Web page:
Apple today announced that it would follow moves by other major tech firms by canceling the in-person element of its annual World Wide Developers Conference in June. Rather than holding the big event in San Jose as it has in recent years, the company will move to an online-only format. Apple cited “the current health situation” as the driving factor for the decision.
“We are delivering WWDC 2020 this June in an innovative way to millions of developers around the world, bringing the entire developer community together with a new experience,” SVP Phil Schiller said in a release. “The current health situation has required that we create a new WWDC 2020 format that delivers a full program with an online keynote and sessions, offering a great learning experience for our entire developer community, all around the world. We will be sharing all of the details in the weeks ahead.”
Now entering its 31st year, the show has become a major event for developers and consumers alike, showcasing the latest developments for software like iOS and macOS, often accompanied by hardware releases. The official graphic features a MacBook, perhaps hinting at the arrival of new laptops. Beyond the opening keynote, the show consists of several days of workshops aimed at developers. Apple has long offered video of many of the workshops afterward, along with some live streamed elements. The announcement so far is light on the details of how it will approach them this June.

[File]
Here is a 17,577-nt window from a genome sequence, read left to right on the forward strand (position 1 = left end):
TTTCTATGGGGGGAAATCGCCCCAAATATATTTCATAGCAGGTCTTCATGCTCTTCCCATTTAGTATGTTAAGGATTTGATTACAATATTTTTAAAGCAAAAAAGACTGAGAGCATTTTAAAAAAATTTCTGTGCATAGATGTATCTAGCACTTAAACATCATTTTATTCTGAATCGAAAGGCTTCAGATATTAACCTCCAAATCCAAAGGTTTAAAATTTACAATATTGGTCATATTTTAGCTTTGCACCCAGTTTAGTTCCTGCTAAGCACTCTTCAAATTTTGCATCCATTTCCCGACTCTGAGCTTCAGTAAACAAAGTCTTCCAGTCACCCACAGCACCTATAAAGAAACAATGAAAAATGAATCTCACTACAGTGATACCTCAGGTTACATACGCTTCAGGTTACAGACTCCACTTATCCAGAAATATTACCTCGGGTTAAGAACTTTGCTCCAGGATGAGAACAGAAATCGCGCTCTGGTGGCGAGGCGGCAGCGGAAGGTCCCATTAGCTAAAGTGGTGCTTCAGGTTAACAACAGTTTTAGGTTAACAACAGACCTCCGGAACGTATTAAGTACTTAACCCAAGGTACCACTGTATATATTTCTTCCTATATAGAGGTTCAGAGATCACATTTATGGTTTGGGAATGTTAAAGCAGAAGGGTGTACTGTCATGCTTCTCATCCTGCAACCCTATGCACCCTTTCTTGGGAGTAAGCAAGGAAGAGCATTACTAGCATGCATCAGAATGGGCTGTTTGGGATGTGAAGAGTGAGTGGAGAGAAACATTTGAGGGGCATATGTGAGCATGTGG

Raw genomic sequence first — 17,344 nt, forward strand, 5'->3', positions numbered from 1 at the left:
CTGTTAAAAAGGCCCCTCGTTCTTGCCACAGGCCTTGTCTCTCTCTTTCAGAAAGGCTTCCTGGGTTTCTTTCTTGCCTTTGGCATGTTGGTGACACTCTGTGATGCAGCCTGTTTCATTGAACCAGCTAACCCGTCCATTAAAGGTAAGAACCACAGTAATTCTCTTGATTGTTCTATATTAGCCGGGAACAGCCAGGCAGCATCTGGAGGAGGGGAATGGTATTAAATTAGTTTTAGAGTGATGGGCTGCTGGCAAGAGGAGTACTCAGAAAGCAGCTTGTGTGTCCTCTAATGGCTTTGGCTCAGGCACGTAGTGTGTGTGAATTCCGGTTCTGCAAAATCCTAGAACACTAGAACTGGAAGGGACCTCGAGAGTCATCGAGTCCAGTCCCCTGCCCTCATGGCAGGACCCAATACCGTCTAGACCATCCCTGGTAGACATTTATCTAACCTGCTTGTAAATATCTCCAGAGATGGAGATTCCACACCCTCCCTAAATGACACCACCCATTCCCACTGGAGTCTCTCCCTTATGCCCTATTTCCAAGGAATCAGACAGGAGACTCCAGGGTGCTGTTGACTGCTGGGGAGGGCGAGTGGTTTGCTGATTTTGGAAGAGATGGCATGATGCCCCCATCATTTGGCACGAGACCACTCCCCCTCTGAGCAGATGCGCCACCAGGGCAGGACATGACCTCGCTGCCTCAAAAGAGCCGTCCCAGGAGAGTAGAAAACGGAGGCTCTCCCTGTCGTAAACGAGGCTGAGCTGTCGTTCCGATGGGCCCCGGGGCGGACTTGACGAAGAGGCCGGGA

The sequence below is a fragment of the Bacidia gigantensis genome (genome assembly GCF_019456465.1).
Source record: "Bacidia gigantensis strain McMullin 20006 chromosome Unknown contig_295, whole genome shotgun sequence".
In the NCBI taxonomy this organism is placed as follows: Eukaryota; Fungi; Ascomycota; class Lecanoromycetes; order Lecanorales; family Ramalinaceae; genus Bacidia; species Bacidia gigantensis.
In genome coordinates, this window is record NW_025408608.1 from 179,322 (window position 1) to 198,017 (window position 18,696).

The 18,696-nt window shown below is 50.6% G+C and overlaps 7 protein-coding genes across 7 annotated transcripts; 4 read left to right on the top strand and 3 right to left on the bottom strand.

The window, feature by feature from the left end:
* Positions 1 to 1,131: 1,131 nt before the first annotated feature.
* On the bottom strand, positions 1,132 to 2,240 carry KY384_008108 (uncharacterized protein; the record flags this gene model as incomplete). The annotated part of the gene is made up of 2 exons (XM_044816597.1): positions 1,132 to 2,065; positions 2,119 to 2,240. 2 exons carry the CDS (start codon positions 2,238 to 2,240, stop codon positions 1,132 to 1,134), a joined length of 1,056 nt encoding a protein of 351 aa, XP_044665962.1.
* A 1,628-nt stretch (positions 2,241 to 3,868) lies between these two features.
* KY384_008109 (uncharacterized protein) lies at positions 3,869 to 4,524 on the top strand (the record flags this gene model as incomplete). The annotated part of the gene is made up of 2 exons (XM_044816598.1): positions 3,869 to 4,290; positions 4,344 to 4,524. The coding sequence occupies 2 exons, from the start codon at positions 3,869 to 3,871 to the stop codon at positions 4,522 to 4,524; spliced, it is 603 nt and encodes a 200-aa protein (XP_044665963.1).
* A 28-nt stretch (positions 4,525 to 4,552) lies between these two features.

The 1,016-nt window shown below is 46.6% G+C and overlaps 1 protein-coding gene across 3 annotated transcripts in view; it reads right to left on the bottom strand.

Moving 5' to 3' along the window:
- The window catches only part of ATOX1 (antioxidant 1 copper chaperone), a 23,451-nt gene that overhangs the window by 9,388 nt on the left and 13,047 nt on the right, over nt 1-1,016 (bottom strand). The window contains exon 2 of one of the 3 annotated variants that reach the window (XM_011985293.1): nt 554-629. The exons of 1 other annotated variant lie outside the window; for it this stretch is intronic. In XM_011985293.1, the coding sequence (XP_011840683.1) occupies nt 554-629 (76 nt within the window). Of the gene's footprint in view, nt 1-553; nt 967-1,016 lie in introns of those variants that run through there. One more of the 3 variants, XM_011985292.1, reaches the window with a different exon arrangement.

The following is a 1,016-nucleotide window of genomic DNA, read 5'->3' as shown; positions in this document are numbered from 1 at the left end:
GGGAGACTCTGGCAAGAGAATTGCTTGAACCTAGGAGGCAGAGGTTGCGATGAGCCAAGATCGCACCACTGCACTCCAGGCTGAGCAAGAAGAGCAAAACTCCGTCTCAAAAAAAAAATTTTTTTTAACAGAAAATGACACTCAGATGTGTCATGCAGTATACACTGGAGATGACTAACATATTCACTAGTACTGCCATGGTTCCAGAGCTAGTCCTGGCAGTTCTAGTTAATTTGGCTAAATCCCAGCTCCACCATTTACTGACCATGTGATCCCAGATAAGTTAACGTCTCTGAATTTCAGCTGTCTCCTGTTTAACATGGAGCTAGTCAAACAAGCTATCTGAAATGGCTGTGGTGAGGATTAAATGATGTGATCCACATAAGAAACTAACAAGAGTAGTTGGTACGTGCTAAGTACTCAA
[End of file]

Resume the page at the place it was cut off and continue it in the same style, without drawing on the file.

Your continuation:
WWDC just the most recent in a long line of events that have been postponed, reformatted or canceled in the wake of the growing global pandemic, joining events like Mobile World Congress and Google’s I/O developer conference. Yesterday, San Clara County joined nearby San Francisco in banning gatherings of more than 1,000 people. The county, which houses San Jose, has reported 48 confirmed cases of COVID-19 and one death, as of the most recent report.
The county had declined to institute a ban a week prior. “Because our emerging data tells that we have more extensive community spread than was apparent to us even five days ago, we must take more actions to slow the spread of disease and to protect the public,” Santa Clara County health officer Sara Cody said in a news conference earlier this week. While it’s impossible to say what the situation will look like come June, Apple’s move clearly makes the most sense for all parties. Apple also promised to commit $1 million to San Jose-based organizations to help offset revenue lost from the event.